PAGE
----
Steve Terrell’s recent piece, (“So why did PNM stock get an upgrade?” Roundhouse Roundup, June 14), asks a good question, but the article fails to provide the only logical conclusion.
The article indicates that the stock analyst, who made the stock upgrade for Public Service Company of New Mexico just before the Public Regulation Commission voted to give PNM more time to try and cure the deficiencies in its case, visited New Mexico and met with Commissioner Patrick Lyons and “other PRC officials.” Commission Chairwoman Karen Montoya has admitted she was one of those officials. The meetings took place while Commissioners Lyons and Montoya are in the process of judging PNM’s request for a replacement plan for two units being closed at the San Juan Generating Station.
The article stated: ‘“After visiting New Mexico we are upgrading PNM to Buy from Hold and anticipate the [Public Regulation Commission] will approve the [San Juan Generating Station] agreement in the June/July time frame,’ wrote analyst Anthony Crowdell in a May 27 email to potential investors.” Why would the analyst anticipate the commissioners would approve the agreement unless they told him that that was what they were going to do and thus had prejudged the case?
During the extensive hearing this spring, it came out that PNM had grossly underestimated the costs of the additional coal it sought to use to replace the closing units as well as inflated the price it wanted to pay for its already-owned nuclear capacity at Palo Verde Unit 3 in Arizona. What also was shown was that PNM had never considered the alternatives of solar and wind, which are now much cheaper than the coal and nuclear plan PNM proposes. As a result, the hearing examiner recommended that the PRC reject PNM’s replacement proposal.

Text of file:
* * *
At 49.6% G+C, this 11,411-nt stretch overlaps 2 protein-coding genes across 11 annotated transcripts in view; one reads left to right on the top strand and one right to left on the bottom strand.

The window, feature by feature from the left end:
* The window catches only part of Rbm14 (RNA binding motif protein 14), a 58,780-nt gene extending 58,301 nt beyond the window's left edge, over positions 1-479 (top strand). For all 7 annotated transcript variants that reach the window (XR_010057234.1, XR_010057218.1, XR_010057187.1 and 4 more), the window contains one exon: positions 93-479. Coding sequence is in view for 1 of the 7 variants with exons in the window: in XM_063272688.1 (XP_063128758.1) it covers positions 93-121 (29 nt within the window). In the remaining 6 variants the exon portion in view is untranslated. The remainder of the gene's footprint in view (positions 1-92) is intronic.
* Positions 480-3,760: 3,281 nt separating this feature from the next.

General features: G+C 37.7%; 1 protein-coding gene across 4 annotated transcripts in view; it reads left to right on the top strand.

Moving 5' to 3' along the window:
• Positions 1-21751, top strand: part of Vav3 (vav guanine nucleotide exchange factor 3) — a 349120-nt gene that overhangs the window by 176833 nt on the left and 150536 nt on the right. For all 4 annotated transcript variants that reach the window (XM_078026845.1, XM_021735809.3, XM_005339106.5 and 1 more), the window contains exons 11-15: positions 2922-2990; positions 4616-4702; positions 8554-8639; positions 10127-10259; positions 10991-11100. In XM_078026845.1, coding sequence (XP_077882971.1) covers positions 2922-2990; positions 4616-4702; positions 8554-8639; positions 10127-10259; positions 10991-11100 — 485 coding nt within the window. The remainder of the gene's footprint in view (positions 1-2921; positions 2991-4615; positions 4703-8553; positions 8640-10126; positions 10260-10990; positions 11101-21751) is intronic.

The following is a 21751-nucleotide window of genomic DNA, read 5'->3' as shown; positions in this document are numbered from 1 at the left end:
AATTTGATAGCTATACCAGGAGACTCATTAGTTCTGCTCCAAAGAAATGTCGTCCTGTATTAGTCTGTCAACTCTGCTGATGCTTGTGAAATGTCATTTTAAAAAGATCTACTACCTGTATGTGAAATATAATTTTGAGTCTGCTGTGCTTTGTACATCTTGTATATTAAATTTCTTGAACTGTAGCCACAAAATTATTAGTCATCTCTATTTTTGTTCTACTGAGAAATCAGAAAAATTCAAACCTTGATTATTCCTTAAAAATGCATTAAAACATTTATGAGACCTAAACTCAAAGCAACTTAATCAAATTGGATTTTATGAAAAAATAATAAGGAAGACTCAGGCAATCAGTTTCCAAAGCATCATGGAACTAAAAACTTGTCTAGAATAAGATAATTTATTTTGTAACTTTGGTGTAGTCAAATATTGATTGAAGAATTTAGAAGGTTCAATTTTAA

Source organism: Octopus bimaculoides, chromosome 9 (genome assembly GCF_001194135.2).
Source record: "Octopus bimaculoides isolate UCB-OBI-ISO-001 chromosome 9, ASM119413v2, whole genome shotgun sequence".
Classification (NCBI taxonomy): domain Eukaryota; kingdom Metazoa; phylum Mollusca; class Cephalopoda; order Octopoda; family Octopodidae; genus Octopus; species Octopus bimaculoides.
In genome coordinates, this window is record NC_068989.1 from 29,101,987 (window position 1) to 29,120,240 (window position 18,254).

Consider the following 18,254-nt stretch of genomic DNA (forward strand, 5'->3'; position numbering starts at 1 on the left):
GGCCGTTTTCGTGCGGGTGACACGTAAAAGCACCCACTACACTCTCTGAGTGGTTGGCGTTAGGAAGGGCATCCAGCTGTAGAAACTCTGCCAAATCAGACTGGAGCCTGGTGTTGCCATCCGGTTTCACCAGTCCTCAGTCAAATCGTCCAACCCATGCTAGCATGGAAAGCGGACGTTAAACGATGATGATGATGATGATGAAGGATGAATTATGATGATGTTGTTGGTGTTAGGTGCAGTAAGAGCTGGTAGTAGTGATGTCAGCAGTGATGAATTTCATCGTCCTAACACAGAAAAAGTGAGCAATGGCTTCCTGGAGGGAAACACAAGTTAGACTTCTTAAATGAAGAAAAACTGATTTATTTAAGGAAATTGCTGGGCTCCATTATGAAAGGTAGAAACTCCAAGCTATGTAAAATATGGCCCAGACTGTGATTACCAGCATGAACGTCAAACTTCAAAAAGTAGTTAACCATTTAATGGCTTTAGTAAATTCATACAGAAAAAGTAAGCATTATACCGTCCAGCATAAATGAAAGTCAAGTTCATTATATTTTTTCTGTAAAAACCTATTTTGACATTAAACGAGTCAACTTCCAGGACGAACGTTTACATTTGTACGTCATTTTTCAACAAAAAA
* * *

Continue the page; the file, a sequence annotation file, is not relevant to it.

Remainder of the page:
Given this scenario, why would this stock analyst assume the commissioners would go against the weight of the evidence presented and the recommendation of the hearing examiner? The only logical answer is that the commissioners indicated they will allow PNM’s replacement plan regardless of the evidence and the recommendation of the hearing examiner.
Not surprisingly, shortly after the analyst’s upgrade, the commissioners by a 4-1 vote allowed PNM additional time to present new coal contracts and partnership agreements, which they hope to complete in August (at least the fifth time PNM has sought the extension for the same reason).
It is unethical, illegal and goes against the most fundamental principles of due process for a deliberating body to prejudge a dispute before all the evidence is in. They apparently felt that it was more important to protect PNM stock than to preserve their own neutrality and lack of bias.
There needs to be a thorough investigation of what actually happened in this meeting. If the logical explanation is verified, the commissioners taking part in the meeting should be recused from the replacement power case and probably all cases involving PNM.
Richard Rosenstock is an attorney in Santa Fe and has lived and practiced law here and in Tierra Amarilla for more than 40 years.